Louis Nott is known to have brought at least six locomotives to Llwyn-on during the early phase of the project. All had previously worked at Birkenhead, where he had built a dry dock for Cammell Laird. Three may have been requisitioned by the Ministry of Munitions during the First World War. After Nott died in 1916, Robert Brodie traded as Executor of L P Nott, and then Nott, Brodie. Brodie's companies re-purchased two of the locomotives.[17]

  • Chepstow: 0-6-0 saddle tank, Manning Wardle 738 of 1881. May have gone to the Ministry of Munitions.
  • Norman: 0-6-0 saddle tank, Hunslet 454 of 1888. Subsequently worked at Eastleigh aerodrome, and then possibly for the Ministry of Munitions.
  • Sharpness: 0-6-0 side tank, Sharp Stewart 3472 of 1888. May have gone to the Ministry of Munitions. Bought by Brodie in 1922 for use on the construction of Avonmouth Portway.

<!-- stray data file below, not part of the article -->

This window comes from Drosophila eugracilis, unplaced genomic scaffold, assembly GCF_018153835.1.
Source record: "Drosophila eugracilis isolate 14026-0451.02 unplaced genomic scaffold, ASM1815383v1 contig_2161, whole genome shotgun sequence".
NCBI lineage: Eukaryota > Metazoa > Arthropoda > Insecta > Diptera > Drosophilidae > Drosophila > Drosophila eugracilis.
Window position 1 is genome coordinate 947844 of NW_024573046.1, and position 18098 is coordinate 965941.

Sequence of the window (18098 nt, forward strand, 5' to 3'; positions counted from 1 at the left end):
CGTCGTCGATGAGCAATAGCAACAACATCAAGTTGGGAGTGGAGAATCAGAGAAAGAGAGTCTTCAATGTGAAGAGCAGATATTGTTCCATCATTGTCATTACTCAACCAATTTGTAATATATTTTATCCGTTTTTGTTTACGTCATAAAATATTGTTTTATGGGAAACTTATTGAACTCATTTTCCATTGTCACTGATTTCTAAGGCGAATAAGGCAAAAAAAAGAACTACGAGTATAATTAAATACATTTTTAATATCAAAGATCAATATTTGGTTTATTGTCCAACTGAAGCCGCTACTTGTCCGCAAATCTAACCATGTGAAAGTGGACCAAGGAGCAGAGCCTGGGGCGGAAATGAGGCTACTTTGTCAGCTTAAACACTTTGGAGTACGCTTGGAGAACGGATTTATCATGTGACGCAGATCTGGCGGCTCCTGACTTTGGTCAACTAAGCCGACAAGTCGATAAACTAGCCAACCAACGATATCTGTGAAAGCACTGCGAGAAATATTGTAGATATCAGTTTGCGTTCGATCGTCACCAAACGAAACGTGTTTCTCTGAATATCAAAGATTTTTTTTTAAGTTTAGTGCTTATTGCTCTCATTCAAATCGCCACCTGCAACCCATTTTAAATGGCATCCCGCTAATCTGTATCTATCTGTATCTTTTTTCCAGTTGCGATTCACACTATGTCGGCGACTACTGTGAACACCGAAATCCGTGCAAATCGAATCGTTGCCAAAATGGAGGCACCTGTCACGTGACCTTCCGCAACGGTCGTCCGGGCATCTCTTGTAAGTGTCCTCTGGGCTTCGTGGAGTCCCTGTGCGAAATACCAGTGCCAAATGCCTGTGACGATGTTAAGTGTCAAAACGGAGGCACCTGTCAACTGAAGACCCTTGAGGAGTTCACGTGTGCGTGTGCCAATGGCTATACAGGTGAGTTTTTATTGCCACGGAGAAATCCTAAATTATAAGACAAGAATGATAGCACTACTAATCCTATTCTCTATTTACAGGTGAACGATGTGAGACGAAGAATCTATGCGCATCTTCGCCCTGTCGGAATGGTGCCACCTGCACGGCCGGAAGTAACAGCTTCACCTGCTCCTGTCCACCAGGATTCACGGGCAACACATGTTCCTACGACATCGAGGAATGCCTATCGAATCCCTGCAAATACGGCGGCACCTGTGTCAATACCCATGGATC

• Tuxford: 0-6-0 saddle tank, Hunslet 579 of 1893. Remained on site into Corporation era.
  • Liverpool: 0-4-0 saddle tank, Manning Wardle 1518 of 1901. Bought by Robert McAlpine & Sons in 1917.
  • Tranmere: 0-6-0 saddle tank, Hudswell Clarke 654 of 1903. Subsequently used on an ordnance factory project and then bought by Brodie in 1918 for use on the Blaen-y-Cwm reservoir and other projects.

When Cardiff Corporation restarted the project in 1919, they acquired one locomotive from Nott's executors, two second-hand ones, and bought three new ones.[18]

  • Tuxford: 0-6-0 saddle tank, Hunslet 579 of 1893. Acquired from Nott's executors. Repairs were made to it in 1919, but it was then mounted on blocks at Llwyn-on, to supply steam to a pump.
  • Nelson: 0-6-0 saddle tank, Kitson 1786 of 1871. It was driven from J F Wake's yard in Darlingon in September 1919. Some time after 1921, it was also mounted on blocks to power a stationary pump.
  • Dan-y-Graig: 0-6-0 saddle tank, Manning Wardle 835 of 1882. Brought from Swansea in July 1920. Later worked at the shipbreaking yard of T W Ward at Briton Ferry until the 1930s.
  • Llwyn-on: 0-6-0 saddle tank, Hudswell Clarke 1429 of 1920. Bought new. Some teething problems had to be fixed by the manufacturer. Sold to the dealers T W Ward of Sheffield on 30 September 1927, and finally scrapped around 1957 at Felsted in Essex.